Girl, You Put the Luna in Lunatic: Full Moon Craziness

full moon

UNLESS YOU were barricaded in a windowless room somewhere earlier this week, you probably noticed the Super Moon on Sunday night. According to the 2014 Farmer’s Almanac, this latest one was called a “Full Sturgeon Moon” — apparently, like hurricanes, full moons have names. What you may have also noticed were some changes in your emotions and behaviors in the days just before and possibly even a few days after.

We’ve all seen or heard about links between the phases of the moon and behaviors and emotions before, whether it’s the many werewolf-themed movies or the weird lady next to you in line at the grocery store warning you about all of the “crazies” coming out on the nights of the full moon. Well, shame on you for judging her, because she’s not that off: the words “lunatic” and “lunacy” have origins in the word luna, meaning moon. The word “lunatic” first appeared in the 13th century and is defined as a person “affected with periodic insanity, dependent on the changes of the moon.” In Old French lunatique and lunage mean insane, in Late Latin lunatic means “moon-struck,” and in Old English lunatic literally means “moon-sick.”

Basically, the moon and crazy have been linked together for centuries. But is the weird lady at the grocery store more right than even she knows? Does a full moon prompt everyone to go a little nuts? As it turns out, she’s onto something.

In a 1978 book  by Arnold L. Lieber called Lunar Effect – Biological Tides and Human Emotions, Lieber set out to analyze data on the effects of lunar cycles on human emotions, aggressive behavior, and crime rates. After extensive analyses of data findings in physics, astronomy, biology, and psychology on human behavior and lunar astronomy, he found that the moon does not cause madness and crime… but that the repression of the moon’s gravitational influence, which is especially strong during a full moon, does bring about social tension, disharmony, and bizarre results. Using a theory of biological tides, he found that the force of gravity can be shown to interact with the forces of human evolution and behavior. He deduced that gravity directly influences the human nervous system and may make people more irritable or sluggish depending on individual receptivity. He also noted that “people with unstable personalities and mood disorders or those who are already under stress may experience social consequences and excessive cosmic influence. If such persons are violence prone, they may be compelled into uncontrollable behavior.” The most interesting findings? “The werewolf legend and the theories of astrology may have some scientific basis, as revealed by correlations of police and fire department data with data from the Luna Ephemeris: San Francisco suicides and Florida homicides appear to be directly correlated with the appearance of the full moon.” Yikes.

That was several decades ago, so what about more recent findings?

In 2013, Christian Cajochen and his colleagues set out to publish findings on links between full moons and human behavior (they decided on their topic of research while sharing beers at a pub, if that ups your level of trust). They discovered that they already had the necessary data from a study at the Centre for Chronobiology at the University of Basil, where, between 2000 and 2003, they looked at the effect of the body clock on the sleep patterns off 33 volunteers. The volunteers were shut away from daylight for days at a time so that their sleep patterns would not be affected by the illumination of the sun… or a full moon. The study was a perfect double-blind experiment for the research, as the participants and organizers had no idea at the time that they were also researching the effects of a full moon. What they found was that the phase of the moon did affect human sleep patterns, even when the human could not see it. Electroencephalography (the recording of electrical activity along the scalp) showed that the participants slept an average 20 minutes less around the time of the full moon and that it also took them five minutes longer to get to sleep, their sleep quality was 30% lower than at other times, and their levels of melatonin were reduced.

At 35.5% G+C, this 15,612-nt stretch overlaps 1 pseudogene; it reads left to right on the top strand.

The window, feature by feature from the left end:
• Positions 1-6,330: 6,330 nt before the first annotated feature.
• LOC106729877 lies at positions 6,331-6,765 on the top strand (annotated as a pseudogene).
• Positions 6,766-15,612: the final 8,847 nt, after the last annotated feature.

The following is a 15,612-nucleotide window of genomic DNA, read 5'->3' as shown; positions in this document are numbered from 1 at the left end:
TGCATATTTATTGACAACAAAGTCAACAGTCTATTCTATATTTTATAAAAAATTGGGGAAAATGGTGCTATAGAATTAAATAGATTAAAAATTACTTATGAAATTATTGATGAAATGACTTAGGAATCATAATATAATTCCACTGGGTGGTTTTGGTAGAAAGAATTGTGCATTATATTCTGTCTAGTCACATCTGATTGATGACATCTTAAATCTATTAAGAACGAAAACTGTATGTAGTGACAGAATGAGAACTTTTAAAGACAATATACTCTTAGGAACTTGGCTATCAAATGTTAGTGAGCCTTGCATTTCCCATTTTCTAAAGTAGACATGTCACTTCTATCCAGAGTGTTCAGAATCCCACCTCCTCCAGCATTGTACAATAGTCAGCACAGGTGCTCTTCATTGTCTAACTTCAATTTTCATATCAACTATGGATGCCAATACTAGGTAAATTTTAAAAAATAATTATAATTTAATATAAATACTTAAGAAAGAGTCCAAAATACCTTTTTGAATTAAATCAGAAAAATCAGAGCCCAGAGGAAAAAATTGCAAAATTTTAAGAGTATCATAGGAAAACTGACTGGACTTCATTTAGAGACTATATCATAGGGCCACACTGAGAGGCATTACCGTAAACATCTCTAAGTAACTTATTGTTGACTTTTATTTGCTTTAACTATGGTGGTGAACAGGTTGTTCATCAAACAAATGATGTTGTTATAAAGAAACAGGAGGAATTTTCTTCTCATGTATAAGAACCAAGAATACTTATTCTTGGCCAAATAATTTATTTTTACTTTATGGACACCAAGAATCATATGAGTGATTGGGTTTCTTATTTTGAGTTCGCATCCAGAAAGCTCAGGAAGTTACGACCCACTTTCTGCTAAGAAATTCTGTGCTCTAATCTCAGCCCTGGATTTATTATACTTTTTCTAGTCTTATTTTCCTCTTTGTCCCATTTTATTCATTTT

Before it gets too bizarre, Dr. Cajochen stated that he does not think the changes were directly caused by the full moon. He points instead to the discovery of what he thinks is an additional hand on the “body’s clock-face.” He notes that there is an internal monthly cycle entrained to the moon that our bodies adhere to, just like they do with the sun. It’s also clear that the brightness of a full moon like the one we recently experienced might disrupt those who aren’t used to sleeping with a nightlight on.

So, there’s some scientific evidence to back up the effects of a full moon. And, considering the facts that a new one appears every 28.5 days, calendars have been built around moon cycles since late Paleolithic times (that’s 30,000 years ago) and that there’s another full moon on September 9th, you might want to consider the advice of astrologists to combat negative full-moon-related emotions: slowly expose yourself to the moon by gazing at at it for a few minutes each night leading up to the full moon.

Unless, of course, you’re a werewolf.

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